Sunday, May 31, 2009

Jim the Realtor: Check out this Backyard!

by Bill McBride on 5/31/2009 11:34:00 PM

Another video from Jim ... words can't describe this backyard and other, uh, "features" ... although I think the "long jump" pit is for horseshoes.

GM to file Bankruptcy Monday Morning

by Bill McBride on 5/31/2009 06:47:00 PM

From the Detroit News: GM bankruptcy filing expected 6 a.m. Monday (ht jb)

The Obama administration will name a veteran turnaround expert as chief restructuring officer for General Motors Corp., which plans to file for bankruptcy protection about 6 a.m. Monday in New York ... Al Koch, a managing director at AlixPartners LLP, will be named chief restructuring officer Monday, a government official familiar with the matter said, and will help to wind down GM's "bad" assets that it plans to leave behind in bankruptcy.
The WSJ says 8 AM.

Alt-A Foreclosures in Sonoma

by Bill McBride on 5/31/2009 03:30:00 PM

The Press Democrat: Alt-A loans: Second wave of foreclosures ahead (ht Atrios) reports that there are 18,000 Alt-A mortgages in Sonoma County (about 18 percent of all mortgages). This is a larger percentage of mortgages in Somona County than for subprime - which accounted for about 10 percent of all mortgages in the county at the peak.

According to the story - using First American CoreLogic as a source - about two-thirds of these Alt-A loans will see a significant payment increase over the next few years, with recasts peaking in 2011.

First, I strongly recommend everyone read Tanta's Reflections on Alt-A

Alt-A is sort of a weird mirror-image of subprime lending. If subprime was traditionally about borrowers with good capacity and collateral but bad credit history, Alt-A was about borrowers with a good credit history but pretty iffy capacity and collateral. That is to say, while subprime makes some amount of sense, Alt-A never made any sense. It is a child of the bubble.
...
Alt-A ... overwhelmingly involved the kind of "affordability product" like ARMs and interest only and negative amortization and 40-year or 50-year terms that "ramps" payment streams. But it doesn't do this in order to help anyone "catch up" on arrearages; people with good credit don't have any arrearages. Alt-A was and has always been about maximizing consumption, whether of housing or of all the other consumer goods you can spend "MEW" on. If subprime was supposed to be about taking a bad-credit borrower and working him back into a good-credit borrower, Alt-A was about taking a good-credit borrower and loading him up with enough debt to make him eventually subprime.
There is much more ...

Second, most of those Alt-A loans were in mid-to-high priced areas. So the foreclosure crisis will now be moving up the value chain. But unlike the low priced areas where there are more potential first time buyers and cash flow investors waiting for prices to fall, demand in mid-priced areas usually comes from move up and move across buyers. Since a majority of the sellers in low priced areas are lenders (DataQuick reported 57.1 percent of sales in Sonoma in March were foreclosure resales), there will be few buyers for these Alt-A foreclosures.

NY Times: The Fall of the Mall

by Bill McBride on 5/31/2009 12:16:00 PM

The NY Times has a graphic of the performance of a theoretical mall: The Fall of the Mall (ht Ann, Pat).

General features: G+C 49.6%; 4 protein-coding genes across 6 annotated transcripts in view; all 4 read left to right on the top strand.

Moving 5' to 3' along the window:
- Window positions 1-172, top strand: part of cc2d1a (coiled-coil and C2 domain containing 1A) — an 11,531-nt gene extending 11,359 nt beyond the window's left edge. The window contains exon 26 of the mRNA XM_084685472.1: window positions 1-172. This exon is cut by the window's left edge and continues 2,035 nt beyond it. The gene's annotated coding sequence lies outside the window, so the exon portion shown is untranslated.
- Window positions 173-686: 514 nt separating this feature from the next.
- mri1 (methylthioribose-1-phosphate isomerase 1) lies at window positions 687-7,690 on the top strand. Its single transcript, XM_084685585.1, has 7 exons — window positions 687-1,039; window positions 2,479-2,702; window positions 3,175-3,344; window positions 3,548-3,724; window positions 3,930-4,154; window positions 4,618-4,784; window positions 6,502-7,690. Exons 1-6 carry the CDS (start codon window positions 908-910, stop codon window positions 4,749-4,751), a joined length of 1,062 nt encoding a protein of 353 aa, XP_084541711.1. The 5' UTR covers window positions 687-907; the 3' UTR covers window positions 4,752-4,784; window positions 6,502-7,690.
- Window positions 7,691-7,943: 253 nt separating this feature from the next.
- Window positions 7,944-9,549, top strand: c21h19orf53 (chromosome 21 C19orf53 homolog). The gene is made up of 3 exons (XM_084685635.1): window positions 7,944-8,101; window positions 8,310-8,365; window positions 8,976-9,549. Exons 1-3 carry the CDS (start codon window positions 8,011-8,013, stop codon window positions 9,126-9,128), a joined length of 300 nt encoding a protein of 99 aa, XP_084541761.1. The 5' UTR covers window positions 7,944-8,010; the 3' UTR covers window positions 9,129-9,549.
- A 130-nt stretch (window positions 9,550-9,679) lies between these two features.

New Home Sales Monthly Not Seasonally Adjusted Click on graphic for complete image.

The graphic compares the performance of a number of retailers from Q1 2008 to Q1 2009.

The best performers are a dollar store, a movie theater and a pharmacy.

The worst performers are Saks, Abercrombie & Fitch, Bebe and some others.

This is a theoretical mall where all the retailers are still in business. In reality many stores are vacant, and many malls are dead or dying. See the WSJ: Recession Turns Malls Into Ghost Towns

One industry rule of thumb holds that any large, enclosed mall generating sales per square foot of $250 or less -- the U.S. average is $381 -- is in danger of failure. By that measure, [Eastland Mall in Charlotte] is one of 84 dead malls in a 1,032-mall database compiled by Green Street.

GM Bondholders Agree to Debt-for-Equity, Hummer Sale Near

by Bill McBride on 5/31/2009 10:12:00 AM

From the NY Times: G.M. Bankruptcy Plan Clears Bondholder Hurdle

General Motors’ bondholders finished voting Saturday on the company’s plan to exchange their debt for an ownership stake ... Bondholders with slightly more than 50 percent of G.M.’s $27.2 billion in bond debt agreed to support the plan by the deadline of 5 p.m ... Bondholders would initially get a 10 percent stake, along with warrants for 15 percent.
And the WSJ is reporting that the sale of GM's Hummer brand is near - without details.

Saturday, May 30, 2009

Report: GM Bankruptcy on Monday

by Bill McBride on 5/30/2009 10:16:00 PM

From the WaPo: GM Bondholders Vote on Sweetened Deal

GM is now speeding toward its day of reckoning, as the automaker will likely file for bankruptcy protection tomorrow.
From the WSJ: GM Awaits Fate as Bondholder Votes Are Tallied
General Motors Corp. on Saturday readied for a bankruptcy filing ... The company, the U.S. Treasury and an ad hoc committee representing large institutional creditors all declined comment after the expiration of a 5 p.m. EDT deadline for acceptance of the exchange. However, one member of the ad hoc committee said Saturday that the sweetened deal was expected to be approved by a majority of noteholders ...

GM's board was meeting ahead of an expected announcement on Monday that the auto maker will seek Chapter 11 protection, and GM Chief Executive Fritz Henderson scheduled a news conference Monday in New York.

May Economic Summary in Graphs

by Bill McBride on 5/30/2009 05:33:00 PM

Here is a collection of real estate and economic graphs for data released in May ...